Wednesday, August 5, 2009

New York City's Bridges: Henry Hudson Bridge

In contrast to most big city rivers, the Harlem hasn't had any new bridges built across it in 40 years. In fact, New York City (NYC) seems barely to have funds for maintaining its existing bridges.

Most NYC bridges were part of big expressway projects that had a negative impact on neighborhoods and sustainable development to the area. While the Thames and Seine River bridges are of a comfortable scale for walking across, most NYC river crossings seem to require an automobile.

Henry Hudson was a 17th century sailor who spent a couple of years exploring the area around present day NYC while trying to find the Northwest Passage for the Dutch East India Company. For some reason, much of the northeastern US and Canada was named after him, including this bridge.

The original idea for this crossing was planned by NYC in 1904 to relieve congestion on the nearby Broadway Bridge. It was hoped that the bridge could be completed on the 300th anniversary of Hudson's voyage to New York (in 1609) but the only thing that got built was a pedestal for a statue of Henry in Riverdale where the north end of the bridge would be built. It took Robert Moses, the Triborough Bridge Authority, and the bridge designer David Steinman to get the crossing built 30 years later.

The Henry Hudson Bridge is a fixed, steel plate girder, deck arch bridge with a main span of 840 ft across the Harlem River. The fact that it's fixed means there are no pinned connections along the arch to release moments (and make the analysis easier). The bridge provides 143 ft of vertical clearance and was the longest such bridge when it was built in 1936. Steinman wanted to build a six lane bridge but the bankers didn't think it was warranted and insisted on a four lane bridge instead. David complied, but he designed the bridge so it could carry a second deck, which was built two years later. The initial bridge cost $5 million and the top deck cost another $2 million. It carries four traffic lanes on the lower deck and three lanes on the upper deck.

This design may be efficient, but I find driving on the lower deck of a long span bridge an unpleasant experience. In earthquake country, it can also be a deadly experience. The top deck of the Cypress Viaduct collapsed during the October 17, 1989 Loma Prieta Earthquake killing 41 people. The replacement for the nearby, seismically deficient East Bay Bridge doesn't have a second deck.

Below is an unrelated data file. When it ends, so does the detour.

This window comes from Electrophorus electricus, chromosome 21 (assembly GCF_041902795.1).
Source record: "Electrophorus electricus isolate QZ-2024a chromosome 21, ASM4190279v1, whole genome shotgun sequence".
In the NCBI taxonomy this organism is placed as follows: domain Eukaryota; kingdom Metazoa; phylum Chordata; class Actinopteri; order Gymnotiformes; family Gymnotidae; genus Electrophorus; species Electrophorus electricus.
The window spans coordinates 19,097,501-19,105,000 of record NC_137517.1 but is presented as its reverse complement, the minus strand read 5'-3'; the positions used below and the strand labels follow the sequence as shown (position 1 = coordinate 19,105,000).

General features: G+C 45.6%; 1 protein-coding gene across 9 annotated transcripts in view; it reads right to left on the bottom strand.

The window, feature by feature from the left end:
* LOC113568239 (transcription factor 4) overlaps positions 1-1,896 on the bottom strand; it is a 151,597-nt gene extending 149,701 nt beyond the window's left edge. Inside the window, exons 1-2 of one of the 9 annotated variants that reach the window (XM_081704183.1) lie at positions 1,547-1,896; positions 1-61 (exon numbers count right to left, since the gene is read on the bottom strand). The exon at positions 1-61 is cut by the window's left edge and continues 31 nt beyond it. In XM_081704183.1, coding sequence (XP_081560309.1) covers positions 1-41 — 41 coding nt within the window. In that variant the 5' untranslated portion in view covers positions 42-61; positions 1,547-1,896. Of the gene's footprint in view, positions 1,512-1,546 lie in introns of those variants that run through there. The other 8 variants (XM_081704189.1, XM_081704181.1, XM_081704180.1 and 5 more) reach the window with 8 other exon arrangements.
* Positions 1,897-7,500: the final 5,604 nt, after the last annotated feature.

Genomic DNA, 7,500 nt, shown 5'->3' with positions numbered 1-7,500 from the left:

More information on the Henry Hudson Bridge is provided (as usual) by New York City Roads. Like many other NYC crossings, this bridge is currently being rehabilitated (at a cost of $50 million). Although it's not listed among the repairs, the bridge badly needs painting (look closely at photo). Without meaning to sound too chauvinistic, I'll just mention that on major California toll crossings, a paint crew can spend their entire career painting one bridge. When they get done priming and painting the entire bridge, they go back to the other end and start over again.

In the background of the photo, we can see the Spuyten Duyvil Bridge in its open position. It carries Amtrak trains and so it only needs to be closed when a train is coming. Because the bridge has only five feet of vertical clearance, ship traffic is stopped whenever the Spuyten Duyvil Bridge is closed.

All of the photos of Harlem River bridges shown during the last two weeks were taken from the deck of a 'Circle Line Cruise' boat that goes around Manhattan Island. As you can tell from the photos, the only bridge that had to be opened for the boat was the Spuyten Duyvil Bridge.
Creative Commons License
New York City's Bridges: Henry Hudson and Spuyten Duyvil Bridges by Mark Yashinsky is licensed under a Creative Commons Attribution-NonCommercial-ShareAlike 3.0 United States License.

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